Education

Trend toward single-gender classrooms arrives in CMS

Austin Bailey was psyched about starting fifth grade on Wednesday.

“All my friends are in this class, and there are no girls to bug you,” said Austin, whose classroom door at India Hook Elementary sports pirate skulls and crossed swords.

At the all-girl class next door, a multi colored pirate ship has dolphins jumping alongside and a sail saying “Welcome aboard!” Rebecca Evans and Hannah Simpson are equally happy to be there, saying they'll do better without boys picking on them.

These 10-year-olds are part of a trend that's booming in South Carolina and spilling into Mecklenburg County: Separating adolescent genders so teaching can be tailored to different brains and bodies.

Boys are more likely than girls to flunk classes, rack up discipline violations, be assigned to special education and drop out. Some say that's because traditional classrooms set boys up for failure by demanding that they sit still, keep quiet and focus for long stretches of time.

S.C. takes lead

In 2006, federal regulations authorized single-sex classes in public schools. This year almost 450 schools nationwide will offer them, according to the National Association for Single-Sex Public Education.

About 200 are in South Carolina.

Last year David Chadwell, a former S.C. teacher, became the nation's first state official dedicated to promoting the concept. State Superintendent Jim Rex tapped him as part of South Carolina's public school choice movement.

This week Chadwell spoke to faculty and parents at South Charlotte Middle and Hopewell High. Both schools will introduce all-boy and all-girl classes Monday.

Neither South Carolina nor the Charlotte-Mecklenburg schools have data to bolster hopes that test scores, behavior and attendance will improve when boys and girls are split. But they'll be tracking students this year.

Expect controversy

Segregation of any kind can be controversial, Chadwell says. When he spoke Tuesday about the “drama” that ensues when girls interpret tones of voice, he got a sharp rebuke from a woman on Hopewell's faculty: “That's the same illogical stuff that says women can't be principals or president.”

Chadwell said he's not talking about limiting anyone. Separate classrooms are designed to break down stereotypes.

“There's nothing about gender differences that says boys and girls can't learn the same things,” he said.

Or as India Hook teacher Nikki Godfrey-Hill says, her boys and Carman Austin's girls are on different roads to the same destination. “My road is a lot different from hers and a lot noisier.”

Natural styles

Austin and Godfrey-Hill attended a talk by Chadwell last year. As he described what works for boys and girls, they kept whispering to each other.

Austin – soft-spoken, well organized, given to focusing on a task until it's finished – realized she's a natural girl teacher.

Godfrey-Hill, who loves roller-blading and hunting, realized that the loud, fast-paced personality that had hindered her as a child could be a plus in teaching males.

As she took her 17 boys through first-day paperwork and rules, she peppered them with quips, fist-bumps and high-fives. They began to realize they wouldn't get in trouble for making a little noise.

“Capiche?” she asked them after giving instructions.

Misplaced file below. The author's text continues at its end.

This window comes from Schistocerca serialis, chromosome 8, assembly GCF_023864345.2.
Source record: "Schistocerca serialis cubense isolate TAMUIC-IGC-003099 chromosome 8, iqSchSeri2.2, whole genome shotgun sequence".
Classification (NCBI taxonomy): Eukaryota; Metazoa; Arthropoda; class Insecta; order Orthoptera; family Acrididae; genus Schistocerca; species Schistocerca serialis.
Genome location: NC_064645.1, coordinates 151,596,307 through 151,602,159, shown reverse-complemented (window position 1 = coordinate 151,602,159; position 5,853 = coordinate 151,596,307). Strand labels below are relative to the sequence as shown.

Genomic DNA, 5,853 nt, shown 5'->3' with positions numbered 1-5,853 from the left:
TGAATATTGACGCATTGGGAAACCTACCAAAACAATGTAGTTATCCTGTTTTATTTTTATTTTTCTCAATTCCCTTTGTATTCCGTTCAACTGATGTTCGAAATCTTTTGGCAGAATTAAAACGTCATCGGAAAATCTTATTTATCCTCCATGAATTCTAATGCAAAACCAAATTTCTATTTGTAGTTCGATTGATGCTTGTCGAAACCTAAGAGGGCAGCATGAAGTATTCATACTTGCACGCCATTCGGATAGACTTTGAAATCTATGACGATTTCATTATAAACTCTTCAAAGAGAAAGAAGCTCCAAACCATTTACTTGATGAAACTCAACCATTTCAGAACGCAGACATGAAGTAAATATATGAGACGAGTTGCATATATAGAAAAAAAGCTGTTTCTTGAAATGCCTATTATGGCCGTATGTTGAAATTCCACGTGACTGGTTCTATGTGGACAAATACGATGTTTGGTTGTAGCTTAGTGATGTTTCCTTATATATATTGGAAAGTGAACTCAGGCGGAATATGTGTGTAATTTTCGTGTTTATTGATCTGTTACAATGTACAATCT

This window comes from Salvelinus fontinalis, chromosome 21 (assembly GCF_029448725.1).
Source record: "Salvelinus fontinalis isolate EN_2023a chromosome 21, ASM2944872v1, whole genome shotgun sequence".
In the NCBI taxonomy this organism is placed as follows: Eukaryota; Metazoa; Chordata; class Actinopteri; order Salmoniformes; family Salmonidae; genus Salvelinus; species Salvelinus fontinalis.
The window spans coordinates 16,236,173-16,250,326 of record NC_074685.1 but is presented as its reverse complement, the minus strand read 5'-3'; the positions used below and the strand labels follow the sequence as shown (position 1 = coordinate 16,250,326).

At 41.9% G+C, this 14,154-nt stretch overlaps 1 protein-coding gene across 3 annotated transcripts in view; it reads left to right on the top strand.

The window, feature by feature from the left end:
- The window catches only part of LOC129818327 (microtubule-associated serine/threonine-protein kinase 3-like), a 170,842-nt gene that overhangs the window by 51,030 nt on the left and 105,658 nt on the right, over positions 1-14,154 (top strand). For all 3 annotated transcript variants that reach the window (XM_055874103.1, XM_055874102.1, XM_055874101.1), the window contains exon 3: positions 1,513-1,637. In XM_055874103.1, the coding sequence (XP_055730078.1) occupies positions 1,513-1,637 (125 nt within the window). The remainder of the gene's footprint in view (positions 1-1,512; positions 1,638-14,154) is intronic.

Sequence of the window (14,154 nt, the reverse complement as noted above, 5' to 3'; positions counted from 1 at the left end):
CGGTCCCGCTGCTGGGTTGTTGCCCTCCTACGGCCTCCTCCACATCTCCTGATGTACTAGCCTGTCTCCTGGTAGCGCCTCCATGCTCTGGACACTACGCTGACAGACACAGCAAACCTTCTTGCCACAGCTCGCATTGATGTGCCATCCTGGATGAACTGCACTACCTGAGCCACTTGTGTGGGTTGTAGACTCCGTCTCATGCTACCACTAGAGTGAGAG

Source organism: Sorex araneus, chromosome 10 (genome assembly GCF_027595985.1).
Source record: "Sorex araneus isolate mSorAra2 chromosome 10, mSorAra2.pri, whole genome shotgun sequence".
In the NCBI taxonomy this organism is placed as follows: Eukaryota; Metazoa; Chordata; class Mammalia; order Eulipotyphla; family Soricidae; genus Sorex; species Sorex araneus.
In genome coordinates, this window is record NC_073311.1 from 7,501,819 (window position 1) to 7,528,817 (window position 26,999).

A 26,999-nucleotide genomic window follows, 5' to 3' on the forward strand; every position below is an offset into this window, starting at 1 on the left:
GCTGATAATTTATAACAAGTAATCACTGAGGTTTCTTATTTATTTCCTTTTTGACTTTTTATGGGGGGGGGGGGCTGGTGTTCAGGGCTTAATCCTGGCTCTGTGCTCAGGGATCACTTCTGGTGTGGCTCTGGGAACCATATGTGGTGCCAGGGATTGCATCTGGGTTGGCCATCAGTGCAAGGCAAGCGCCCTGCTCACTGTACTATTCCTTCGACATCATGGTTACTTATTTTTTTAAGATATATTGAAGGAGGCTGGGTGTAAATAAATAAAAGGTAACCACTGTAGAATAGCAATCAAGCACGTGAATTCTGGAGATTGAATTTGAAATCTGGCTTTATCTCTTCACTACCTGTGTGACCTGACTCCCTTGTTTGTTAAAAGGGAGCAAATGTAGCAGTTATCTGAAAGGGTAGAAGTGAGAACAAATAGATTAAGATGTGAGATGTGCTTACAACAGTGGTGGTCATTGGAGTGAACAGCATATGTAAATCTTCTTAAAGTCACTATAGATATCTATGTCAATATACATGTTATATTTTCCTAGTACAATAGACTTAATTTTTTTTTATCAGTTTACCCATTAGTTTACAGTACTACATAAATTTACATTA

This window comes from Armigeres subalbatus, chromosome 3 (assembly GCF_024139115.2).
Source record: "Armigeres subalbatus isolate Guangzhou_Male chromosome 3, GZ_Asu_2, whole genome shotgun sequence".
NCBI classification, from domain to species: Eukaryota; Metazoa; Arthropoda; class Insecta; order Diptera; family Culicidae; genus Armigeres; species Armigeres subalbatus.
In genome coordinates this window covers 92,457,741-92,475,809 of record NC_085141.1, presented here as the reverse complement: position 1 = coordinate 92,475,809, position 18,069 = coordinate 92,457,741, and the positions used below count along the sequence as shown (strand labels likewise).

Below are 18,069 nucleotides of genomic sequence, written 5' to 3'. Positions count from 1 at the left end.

“Capiche!” they called back.

She took them through the list of things they can't bring to school.

“The next one I hope we don't have to worry about in here,” she said.

“Drinking?” a cutup said.

“Nail polish and makeup.”

Cue the groans and gags.

Other versions

Fifth-graders at India Hook chose whether they wanted a single-sex class; there were just enough for one class each. Students at Fort Mill Middle, also in York County, had the same option – and Godfrey-Hill's 13-year-old son said no.

In Mecklenburg, South Charlotte Middle assigned students based on teacher recommendations.

Sierra Walker, 13, says she was “sad” when she heard she'd be in girls-only classes. But when she and her parents, Erik and Michelle Walker, came to hear Chadwell talk, she found herself agreeing with his pitch.

She loves to make her notes neat and colorful. She gets frustrated waiting for boys to settle down: “Sometimes I'm like, ‘OK, can we get started?'”

Sierra listened to language arts teacher Alisa Wright talk about how she's replacing “The Red Badge of Courage,” with “Behind Rebel Lines,” a Civil War novel featuring a female spy.

“Now I'm really excited,” Sierra said.

Hopewell has put about 150 freshmen in single-sex algebra and English I classes. The goal: Keep them focused and successful during a year when many kids fall behind.

Will it work?

Skeptics will wonder whether single-sex classes are the latest education fad.

East Iredell Middle School tried them a few years ago. It worked well for advanced math, recalls Principal Kathy Stillerman, but when it was expanded to science and social studies, “it was something of a scheduling nightmare.”

Stillerman says the experiment faded before her school had enough hard data to declare it a success or a flop.

Chadwell cites results of last year's survey of 1,700 S.C. students in single-gender classes: Most said the setting boosted their confidence and grades.

But his program is new enough that he's still gearing up to track performance and compare it with similar kids in mixed classes.

Chadwell says single-gender classes work best if they're optional, if teachers are well trained and if parents buy in. And like anything in education, each teacher's ability shapes the results.

He told South Charlotte parents about an S.C. teacher who had her all-girl class wearing matching bows and doing beauty-queen waves.

“It was awful,” he said. “That teacher had to be dealt with.”

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